First of all, it is easiest to work in polar coordinates, r and θ, the robot starts at r=0 and moves along θ=θ

_{0}and you start at r=r

_{0}and θ=0 The robots path given

r(t) = v_{r}t

θ(t) = θ_{0}

We get to pick our r(t) and θ(t) and choose a path such that we will meet up with the robot path for any arbitrary value of θ

_{0}.

First of all, we might as well move straight to the robot, assuming that θ

_{0}is 0. We move toward r=0 and would meet the robot at r=r

_{0}*(v

_{r}/(v

_{p}+v

_{r})) This value, which I will call R, will be our effective starting point.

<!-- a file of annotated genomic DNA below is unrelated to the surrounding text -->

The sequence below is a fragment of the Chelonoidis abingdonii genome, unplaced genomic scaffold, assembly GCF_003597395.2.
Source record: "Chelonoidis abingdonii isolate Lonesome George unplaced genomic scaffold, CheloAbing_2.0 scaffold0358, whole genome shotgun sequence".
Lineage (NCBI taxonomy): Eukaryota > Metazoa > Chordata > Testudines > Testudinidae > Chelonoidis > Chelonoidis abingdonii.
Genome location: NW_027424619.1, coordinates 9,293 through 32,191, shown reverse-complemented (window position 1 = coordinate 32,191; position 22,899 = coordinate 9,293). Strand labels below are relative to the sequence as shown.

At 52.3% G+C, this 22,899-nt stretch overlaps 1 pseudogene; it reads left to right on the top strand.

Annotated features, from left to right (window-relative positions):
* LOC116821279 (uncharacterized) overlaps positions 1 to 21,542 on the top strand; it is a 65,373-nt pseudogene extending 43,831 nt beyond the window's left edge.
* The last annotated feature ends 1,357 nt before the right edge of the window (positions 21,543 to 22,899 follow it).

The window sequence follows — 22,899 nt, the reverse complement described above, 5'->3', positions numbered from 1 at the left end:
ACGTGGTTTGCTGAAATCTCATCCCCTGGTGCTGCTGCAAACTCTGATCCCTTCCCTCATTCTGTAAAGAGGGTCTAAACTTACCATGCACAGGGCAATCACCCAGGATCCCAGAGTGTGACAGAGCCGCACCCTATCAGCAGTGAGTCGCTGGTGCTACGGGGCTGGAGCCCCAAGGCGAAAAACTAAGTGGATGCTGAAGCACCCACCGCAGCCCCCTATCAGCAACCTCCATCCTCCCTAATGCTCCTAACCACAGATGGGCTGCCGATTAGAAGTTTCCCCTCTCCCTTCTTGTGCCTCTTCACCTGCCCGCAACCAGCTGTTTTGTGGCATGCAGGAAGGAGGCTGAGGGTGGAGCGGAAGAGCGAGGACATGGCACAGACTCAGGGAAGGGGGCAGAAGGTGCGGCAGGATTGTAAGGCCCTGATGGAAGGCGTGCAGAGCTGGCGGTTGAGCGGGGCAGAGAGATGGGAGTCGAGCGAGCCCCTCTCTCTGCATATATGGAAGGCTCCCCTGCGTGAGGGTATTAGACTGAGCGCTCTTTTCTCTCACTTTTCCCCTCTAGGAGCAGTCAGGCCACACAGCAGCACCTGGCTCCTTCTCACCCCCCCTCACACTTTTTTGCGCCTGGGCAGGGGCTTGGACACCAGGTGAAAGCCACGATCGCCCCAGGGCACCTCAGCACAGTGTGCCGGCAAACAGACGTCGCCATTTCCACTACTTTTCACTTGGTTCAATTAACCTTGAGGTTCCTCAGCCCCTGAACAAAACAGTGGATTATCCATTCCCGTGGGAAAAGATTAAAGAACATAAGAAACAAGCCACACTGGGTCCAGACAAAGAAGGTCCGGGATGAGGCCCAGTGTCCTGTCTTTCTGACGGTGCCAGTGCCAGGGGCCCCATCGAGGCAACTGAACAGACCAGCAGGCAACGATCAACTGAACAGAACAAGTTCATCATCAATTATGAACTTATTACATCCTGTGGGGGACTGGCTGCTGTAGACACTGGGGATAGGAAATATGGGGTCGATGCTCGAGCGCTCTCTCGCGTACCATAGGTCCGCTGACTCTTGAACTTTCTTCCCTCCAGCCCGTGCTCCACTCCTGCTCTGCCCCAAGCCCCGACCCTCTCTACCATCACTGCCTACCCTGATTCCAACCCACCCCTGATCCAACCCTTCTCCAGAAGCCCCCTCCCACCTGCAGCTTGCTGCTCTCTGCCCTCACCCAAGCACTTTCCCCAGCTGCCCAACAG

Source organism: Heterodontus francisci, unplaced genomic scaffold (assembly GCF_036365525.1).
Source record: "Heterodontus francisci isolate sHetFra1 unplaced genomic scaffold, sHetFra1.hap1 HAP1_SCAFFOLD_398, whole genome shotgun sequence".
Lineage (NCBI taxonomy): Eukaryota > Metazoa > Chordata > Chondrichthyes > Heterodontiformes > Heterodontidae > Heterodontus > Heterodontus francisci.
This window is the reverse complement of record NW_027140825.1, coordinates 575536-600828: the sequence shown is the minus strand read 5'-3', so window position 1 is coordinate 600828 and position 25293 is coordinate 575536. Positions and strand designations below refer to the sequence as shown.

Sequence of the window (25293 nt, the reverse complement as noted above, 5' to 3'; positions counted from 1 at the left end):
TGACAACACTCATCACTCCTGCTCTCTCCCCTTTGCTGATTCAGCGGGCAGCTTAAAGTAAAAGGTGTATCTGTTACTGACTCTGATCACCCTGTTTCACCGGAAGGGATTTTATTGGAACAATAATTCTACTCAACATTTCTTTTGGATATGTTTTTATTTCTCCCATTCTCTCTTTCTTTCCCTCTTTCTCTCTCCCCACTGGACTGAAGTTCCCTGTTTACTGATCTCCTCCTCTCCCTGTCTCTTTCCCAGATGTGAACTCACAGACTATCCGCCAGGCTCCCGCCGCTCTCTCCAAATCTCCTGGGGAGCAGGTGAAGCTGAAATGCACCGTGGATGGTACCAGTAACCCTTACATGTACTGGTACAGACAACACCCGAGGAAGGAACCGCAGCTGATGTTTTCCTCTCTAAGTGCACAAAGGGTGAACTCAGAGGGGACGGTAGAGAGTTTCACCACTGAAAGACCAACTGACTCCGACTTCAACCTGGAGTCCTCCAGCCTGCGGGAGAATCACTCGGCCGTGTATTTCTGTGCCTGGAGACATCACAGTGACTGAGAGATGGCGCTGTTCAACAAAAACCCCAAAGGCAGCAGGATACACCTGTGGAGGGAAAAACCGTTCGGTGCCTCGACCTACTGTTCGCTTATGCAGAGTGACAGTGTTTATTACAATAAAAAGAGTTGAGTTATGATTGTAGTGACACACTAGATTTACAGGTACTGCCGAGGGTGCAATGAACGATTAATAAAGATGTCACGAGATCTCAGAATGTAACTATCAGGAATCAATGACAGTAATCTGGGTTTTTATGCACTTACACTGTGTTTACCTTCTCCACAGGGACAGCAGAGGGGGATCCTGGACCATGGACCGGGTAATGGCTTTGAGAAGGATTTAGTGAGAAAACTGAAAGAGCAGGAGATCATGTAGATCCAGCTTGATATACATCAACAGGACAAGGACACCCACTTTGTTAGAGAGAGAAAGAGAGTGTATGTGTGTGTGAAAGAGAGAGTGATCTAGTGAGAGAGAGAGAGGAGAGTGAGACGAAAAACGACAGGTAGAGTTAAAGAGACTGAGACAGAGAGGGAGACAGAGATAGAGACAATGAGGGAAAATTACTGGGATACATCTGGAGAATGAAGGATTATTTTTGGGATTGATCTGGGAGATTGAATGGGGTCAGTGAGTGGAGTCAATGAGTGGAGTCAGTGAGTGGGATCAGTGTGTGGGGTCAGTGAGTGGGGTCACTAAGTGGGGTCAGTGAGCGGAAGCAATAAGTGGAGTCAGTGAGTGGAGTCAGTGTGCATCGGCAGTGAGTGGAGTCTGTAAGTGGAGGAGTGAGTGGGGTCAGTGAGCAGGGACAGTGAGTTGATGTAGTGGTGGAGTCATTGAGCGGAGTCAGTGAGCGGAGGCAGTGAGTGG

Next, we must move outward in a spiral, such that our r(t) continues to match the robot r(t), but our value of θ takes on all values between 0 and 2π. This is simple enough, find r(t) and θ(t) such that:

r'(t) = v_{r}

(r(t)θ'(t))^{2}+r'(t)^{2}= v_{p}^{2}

Solving it out, you get

r(t) = v_{r}t+R

θ(t) = √(v_{p}^{2}/v_{r}^{2}-1)ln((v_{r}t+R)/R)

Note the problem we would have if the robot were faster than the player. Anyway, since the logarithm is unbounded from above, you know that this θ will eventually reach 2π, solving the problem. This also finds the smallest disc you can solve the problem on, since you just find that t where θ is 2π and put it back into r.

Not too tricky of a problem once you hit on the solution really, but at first it did look somewhat impossible.

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